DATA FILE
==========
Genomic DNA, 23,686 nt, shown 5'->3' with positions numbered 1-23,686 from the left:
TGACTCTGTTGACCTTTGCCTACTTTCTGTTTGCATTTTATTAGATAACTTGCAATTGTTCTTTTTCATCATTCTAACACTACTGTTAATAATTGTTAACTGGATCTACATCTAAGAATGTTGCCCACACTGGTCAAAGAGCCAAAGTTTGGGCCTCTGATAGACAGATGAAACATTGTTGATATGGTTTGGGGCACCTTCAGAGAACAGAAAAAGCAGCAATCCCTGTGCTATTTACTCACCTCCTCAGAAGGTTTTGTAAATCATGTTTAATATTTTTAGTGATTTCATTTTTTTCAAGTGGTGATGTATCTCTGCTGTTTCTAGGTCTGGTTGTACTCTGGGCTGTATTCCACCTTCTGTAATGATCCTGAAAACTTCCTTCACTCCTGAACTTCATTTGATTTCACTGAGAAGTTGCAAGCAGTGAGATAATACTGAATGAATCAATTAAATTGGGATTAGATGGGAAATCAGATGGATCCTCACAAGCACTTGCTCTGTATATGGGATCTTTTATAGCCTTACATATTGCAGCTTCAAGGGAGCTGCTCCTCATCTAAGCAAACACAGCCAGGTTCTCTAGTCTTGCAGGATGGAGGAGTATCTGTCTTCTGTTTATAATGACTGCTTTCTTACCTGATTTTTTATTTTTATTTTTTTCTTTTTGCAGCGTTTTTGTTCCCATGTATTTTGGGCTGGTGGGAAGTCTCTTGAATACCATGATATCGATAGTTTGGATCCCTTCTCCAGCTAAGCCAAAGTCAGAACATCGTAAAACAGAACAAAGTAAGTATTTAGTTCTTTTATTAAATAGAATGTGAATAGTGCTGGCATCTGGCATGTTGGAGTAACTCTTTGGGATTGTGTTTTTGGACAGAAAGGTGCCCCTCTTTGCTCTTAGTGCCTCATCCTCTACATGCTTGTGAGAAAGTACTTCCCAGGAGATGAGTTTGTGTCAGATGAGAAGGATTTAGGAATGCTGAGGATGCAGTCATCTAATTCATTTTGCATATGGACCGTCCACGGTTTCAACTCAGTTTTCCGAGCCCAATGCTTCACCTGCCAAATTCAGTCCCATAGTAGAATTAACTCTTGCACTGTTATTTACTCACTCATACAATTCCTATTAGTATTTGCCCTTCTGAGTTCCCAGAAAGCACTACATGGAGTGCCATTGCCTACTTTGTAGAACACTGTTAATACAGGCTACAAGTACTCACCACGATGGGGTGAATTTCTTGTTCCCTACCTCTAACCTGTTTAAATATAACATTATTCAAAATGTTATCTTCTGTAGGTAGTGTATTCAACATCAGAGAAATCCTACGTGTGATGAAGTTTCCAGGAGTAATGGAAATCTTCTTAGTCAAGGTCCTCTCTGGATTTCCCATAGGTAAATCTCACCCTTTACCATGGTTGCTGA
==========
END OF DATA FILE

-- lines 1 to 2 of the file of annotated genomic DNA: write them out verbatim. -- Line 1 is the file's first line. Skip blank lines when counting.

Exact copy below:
Genomic DNA, 23,686 nt, shown 5'->3' with positions numbered 1-23,686 from the left:
TGACTCTGTTGACCTTTGCCTACTTTCTGTTTGCATTTTATTAGATAACTTGCAATTGTTCTTTTTCATCATTCTAACACTACTGTTAATAATTGTTAACTGGATCTACATCTAAGAATGTTGCCCACACTGGTCAAAGAGCCAAAGTTTGGGCCTCTGATAGACAGATGAAACATTGTTGATATGGTTTGGGGCACCTTCAGAGAACAGAAAAAGCAGCAATCCCTGTGCTATTTACTCACCTCCTCAGAAGGTTTTGTAAATCATGTTTAATATTTTTAGTGATTTCATTTTTTTCAAGTGGTGATGTATCTCTGCTGTTTCTAGGTCTGGTTGTACTCTGGGCTGTATTCCACCTTCTGTAATGATCCTGAAAACTTCCTTCACTCCTGAACTTCATTTGATTTCACTGAGAAGTTGCAAGCAGTGAGATAATACTGAATGAATCAATTAAATTGGGATTAGATGGGAAATCAGATGGATCCTCACAAGCACTTGCTCTGTATATGGGATCTTTTATAGCCTTACATATTGCAGCTTCAAGGGAGCTGCTCCTCATCTAAGCAAACACAGCCAGGTTCTCTAGTCTTGCAGGATGGAGGAGTATCTGTCTTCTGTTTATAATGACTGCTTTCTTACCTGATTTTTTATTTTTATTTTTTTCTTTTTGCAGCGTTTTTGTTCCCATGTATTTTGGGCTGGTGGGAAGTCTCTTGAATACCATGATATCGATAGTTTGGATCCCTTCTCCAGCTAAGCCAAAGTCAGAACATCGTAAAACAGAACAAAGTAAGTATTTAGTTCTTTTATTAAATAGAATGTGAATAGTGCTGGCATCTGGCATGTTGGAGTAACTCTTTGGGATTGTGTTTTTGGACAGAAAGGTGCCCCTCTTTGCTCTTAGTGCCTCATCCTCTACATGCTTGTGAGAAAGTACTTCCCAGGAGATGAGTTTGTGTCAGATGAGAAGGATTTAGGAATGCTGAGGATGCAGTCATCTAATTCATTTTGCATATGGACCGTCCACGGTTTCAACTCAGTTTTCCGAGCCCAATGCTTCACCTGCCAAATTCAGTCCCATAGTAGAATTAACTCTTGCACTGTTATTTACTCACTCATACAATTCCTATTAGTATTTGCCCTTCTGAGTTCCCAGAAAGCACTACATGGAGTGCCATTGCCTACTTTGTAGAACACTGTTAATACAGGCTACAAGTACTCACCACGATGGGGTGAATTTCTTGTTCCCTACCTCTAACCTGTTTAAATATAACATTATTCAAAATGTTATCTTCTGTAGGTAGTGTATTCAACATCAGAGAAATCCTACGTGTGATGAAGTTTCCAGGAGTAATGGAAATCTTCTTAGTCAAGGTCCTCTCTGGATTTCCCATAGGTAAATCTCACCCTTTACCATGGTTGCTGA